• swollen feet and legs
  • pain, numbness, weakness or coldness in your legs or arms
  • changes in your heart rate or rhythm including pounding, fluttering or irregularity
  • weakness or fatigue
  • high blood pressure

You will need cardiology care if you have a cardiac event, such as a heart attack. You may then require ongoing cardiology monitoring once the emergency passes.

You may also choose to see a cardiologist for cardiovascular screening to help assess your risk of cardiovascular disease, detect a heart condition at its earliest and most treatable stage, and to gain preventative advice for heart disease. A range of tests are used to assess the health and functionality of different areas of your heart.

What are the common cardiology tests available?

The common cardiology tests available to help identify heart conditions include:

  • Cardiac blood tests
  • Electrocardiogram (ECG) - to monitor your heart's electrical activity and help detect irregularities in the rhythm and structure of your heart. It can be carried out when you are resting.
  • Stress ECG– this is an ECG performed when you are exercising to check how your heart responds during exercise or stress.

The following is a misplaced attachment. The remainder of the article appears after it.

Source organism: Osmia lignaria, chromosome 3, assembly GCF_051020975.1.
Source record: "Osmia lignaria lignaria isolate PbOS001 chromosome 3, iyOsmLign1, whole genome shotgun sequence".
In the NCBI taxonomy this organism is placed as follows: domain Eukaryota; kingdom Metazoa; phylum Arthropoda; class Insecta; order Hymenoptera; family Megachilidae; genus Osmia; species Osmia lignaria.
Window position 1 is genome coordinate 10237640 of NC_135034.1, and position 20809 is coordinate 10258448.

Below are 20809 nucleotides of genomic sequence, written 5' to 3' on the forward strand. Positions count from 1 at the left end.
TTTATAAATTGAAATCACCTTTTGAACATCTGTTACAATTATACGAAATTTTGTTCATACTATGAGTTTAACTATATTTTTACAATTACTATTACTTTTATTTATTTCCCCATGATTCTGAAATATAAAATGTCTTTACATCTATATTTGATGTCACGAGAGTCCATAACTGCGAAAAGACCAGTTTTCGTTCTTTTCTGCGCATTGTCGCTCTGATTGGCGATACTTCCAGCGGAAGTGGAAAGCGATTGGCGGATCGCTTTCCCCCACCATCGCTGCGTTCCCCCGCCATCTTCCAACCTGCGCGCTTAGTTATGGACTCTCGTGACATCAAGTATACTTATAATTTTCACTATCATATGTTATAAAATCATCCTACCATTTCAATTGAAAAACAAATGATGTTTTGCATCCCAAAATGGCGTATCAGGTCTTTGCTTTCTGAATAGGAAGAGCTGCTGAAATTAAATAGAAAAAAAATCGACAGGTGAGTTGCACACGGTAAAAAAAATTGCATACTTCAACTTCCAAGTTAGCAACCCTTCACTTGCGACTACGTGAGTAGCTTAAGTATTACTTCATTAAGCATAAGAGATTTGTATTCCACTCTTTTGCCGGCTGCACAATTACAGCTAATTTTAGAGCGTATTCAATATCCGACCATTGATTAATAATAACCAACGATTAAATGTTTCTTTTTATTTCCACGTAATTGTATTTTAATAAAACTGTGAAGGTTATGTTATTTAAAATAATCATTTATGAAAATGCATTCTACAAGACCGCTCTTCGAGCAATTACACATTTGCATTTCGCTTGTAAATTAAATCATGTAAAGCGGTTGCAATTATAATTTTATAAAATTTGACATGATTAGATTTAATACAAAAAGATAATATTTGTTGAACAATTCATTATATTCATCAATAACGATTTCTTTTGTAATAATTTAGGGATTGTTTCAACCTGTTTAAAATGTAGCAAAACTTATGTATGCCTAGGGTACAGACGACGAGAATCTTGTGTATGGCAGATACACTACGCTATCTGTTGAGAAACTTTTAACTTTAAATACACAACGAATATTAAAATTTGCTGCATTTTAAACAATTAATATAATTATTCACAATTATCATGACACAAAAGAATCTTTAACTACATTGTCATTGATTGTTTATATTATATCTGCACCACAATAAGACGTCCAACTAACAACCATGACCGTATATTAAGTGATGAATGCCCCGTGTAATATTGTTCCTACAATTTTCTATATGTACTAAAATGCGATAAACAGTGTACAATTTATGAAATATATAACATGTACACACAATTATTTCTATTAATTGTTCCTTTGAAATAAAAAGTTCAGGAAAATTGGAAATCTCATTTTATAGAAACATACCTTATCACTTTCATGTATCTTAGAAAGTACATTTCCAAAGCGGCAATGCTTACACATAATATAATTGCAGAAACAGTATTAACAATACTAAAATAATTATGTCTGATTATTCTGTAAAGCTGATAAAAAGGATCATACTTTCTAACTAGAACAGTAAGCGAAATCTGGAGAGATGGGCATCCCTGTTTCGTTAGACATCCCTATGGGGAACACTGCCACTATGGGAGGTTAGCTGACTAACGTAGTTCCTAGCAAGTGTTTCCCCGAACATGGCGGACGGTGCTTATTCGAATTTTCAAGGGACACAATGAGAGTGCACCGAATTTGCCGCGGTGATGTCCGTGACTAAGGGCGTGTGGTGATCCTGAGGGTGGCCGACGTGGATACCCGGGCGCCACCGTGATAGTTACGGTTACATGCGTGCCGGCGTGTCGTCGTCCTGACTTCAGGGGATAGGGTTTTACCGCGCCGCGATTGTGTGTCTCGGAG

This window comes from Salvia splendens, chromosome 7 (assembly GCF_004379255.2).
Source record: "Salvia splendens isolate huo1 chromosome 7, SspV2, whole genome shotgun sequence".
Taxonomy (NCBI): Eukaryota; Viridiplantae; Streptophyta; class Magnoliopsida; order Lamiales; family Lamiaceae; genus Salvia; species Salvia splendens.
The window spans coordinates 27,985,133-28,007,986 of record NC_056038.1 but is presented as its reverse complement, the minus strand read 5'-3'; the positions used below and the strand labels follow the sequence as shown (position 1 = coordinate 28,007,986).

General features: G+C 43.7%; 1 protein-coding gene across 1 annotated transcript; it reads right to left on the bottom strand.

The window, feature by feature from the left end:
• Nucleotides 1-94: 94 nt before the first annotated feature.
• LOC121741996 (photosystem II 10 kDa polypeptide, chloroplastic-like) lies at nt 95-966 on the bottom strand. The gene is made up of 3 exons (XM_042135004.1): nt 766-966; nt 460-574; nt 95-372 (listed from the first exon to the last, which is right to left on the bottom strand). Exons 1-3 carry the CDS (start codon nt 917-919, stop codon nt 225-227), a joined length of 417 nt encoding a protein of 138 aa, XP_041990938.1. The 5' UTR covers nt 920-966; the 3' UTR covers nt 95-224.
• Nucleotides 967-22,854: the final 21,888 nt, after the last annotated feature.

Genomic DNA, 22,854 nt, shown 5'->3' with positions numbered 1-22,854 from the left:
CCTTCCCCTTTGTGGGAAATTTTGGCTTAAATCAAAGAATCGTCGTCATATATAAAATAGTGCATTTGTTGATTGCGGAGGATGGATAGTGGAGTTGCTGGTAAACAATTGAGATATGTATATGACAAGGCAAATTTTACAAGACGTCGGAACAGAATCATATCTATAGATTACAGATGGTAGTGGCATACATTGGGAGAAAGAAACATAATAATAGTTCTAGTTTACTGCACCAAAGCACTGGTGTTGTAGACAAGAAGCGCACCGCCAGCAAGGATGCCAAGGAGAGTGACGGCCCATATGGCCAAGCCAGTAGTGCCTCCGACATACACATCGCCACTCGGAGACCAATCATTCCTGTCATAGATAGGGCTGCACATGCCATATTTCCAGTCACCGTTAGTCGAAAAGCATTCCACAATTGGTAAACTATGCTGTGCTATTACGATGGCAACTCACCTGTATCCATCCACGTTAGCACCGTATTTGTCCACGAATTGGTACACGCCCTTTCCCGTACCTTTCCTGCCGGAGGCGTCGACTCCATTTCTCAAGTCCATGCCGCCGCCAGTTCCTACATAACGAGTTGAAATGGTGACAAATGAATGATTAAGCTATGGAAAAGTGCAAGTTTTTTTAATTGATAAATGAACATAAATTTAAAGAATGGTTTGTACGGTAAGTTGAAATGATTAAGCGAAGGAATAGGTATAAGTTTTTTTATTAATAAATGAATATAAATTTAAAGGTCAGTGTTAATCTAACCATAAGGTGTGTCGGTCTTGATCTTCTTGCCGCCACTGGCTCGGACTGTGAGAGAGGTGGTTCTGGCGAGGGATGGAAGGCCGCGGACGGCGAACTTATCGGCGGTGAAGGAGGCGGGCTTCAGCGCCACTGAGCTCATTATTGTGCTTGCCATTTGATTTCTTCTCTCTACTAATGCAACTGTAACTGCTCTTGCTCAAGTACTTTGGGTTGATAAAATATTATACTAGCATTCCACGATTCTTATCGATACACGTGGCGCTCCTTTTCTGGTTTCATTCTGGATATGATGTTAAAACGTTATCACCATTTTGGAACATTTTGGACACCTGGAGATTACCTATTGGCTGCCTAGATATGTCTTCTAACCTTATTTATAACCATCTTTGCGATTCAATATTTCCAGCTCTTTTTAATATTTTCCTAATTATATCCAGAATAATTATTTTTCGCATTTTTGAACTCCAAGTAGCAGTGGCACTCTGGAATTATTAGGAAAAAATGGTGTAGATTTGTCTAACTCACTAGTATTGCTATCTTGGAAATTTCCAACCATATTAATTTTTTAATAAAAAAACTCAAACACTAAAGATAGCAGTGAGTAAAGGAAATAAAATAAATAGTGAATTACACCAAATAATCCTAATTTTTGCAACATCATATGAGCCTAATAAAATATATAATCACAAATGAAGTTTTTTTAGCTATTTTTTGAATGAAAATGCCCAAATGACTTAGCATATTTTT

• Holter monitor – a portable device that records a continuous ECG, usually for 24 to 72 hours, to monitor your heart beat rhythm. It can detect heart rhythm irregularities that are not picked up from a regular ECG.
  • Echocardiogram– a chest ultrasound used to view detailed images of your heart’s structure and function in real-time providing detailed scans of your heart’s muscle, chambers and valves.
  • Cardiac catheterisation – a long, hollow, flexible tube is inserted under X-ray guidance through an artery to your heart to measure the pressure in your heart chambers. Dye that can be seen on an X-ray is often injected to view blood flow through your heart, blood vessels and valves, to check for any abnormalities. Cardiac catheterisation can both diagnose and treat heart and blood vessel conditions.
  • CT coronary angiography (cardiac CT scan)- the most common type of cardiac catheterisation is a coronary angiogram. CT coronary angioplasty uses a contrast injection and CT scanning to examine the arteries that supply blood to your heart to determine whether they have been narrowed.
  • Cardiac MRI scan - magnetic resonance imaging (MRI) uses a magnetic field to produce images of your heart.
  • Trans-oesophageal echocardiography - a test that uses ultrasound to produce detailed pictures of your heart and the arteries that lead to and from it. Unlike a standard echocardiogram, the echo transducer that produces the sound waves for TOE is attached to a thin tube that passes through your mouth, down your throat and into your oesophagus.

What are the treatments for cardiology?

  • Pacemaker implantation - a small electrical device that sends electrical pulses to your heart to keep it beating regularly and not too slowly. This is one of the most common types of heart surgery carried out in the UK, it is a relatively straightforward procedure that's usually performed under local anesthetic and takes about an hour.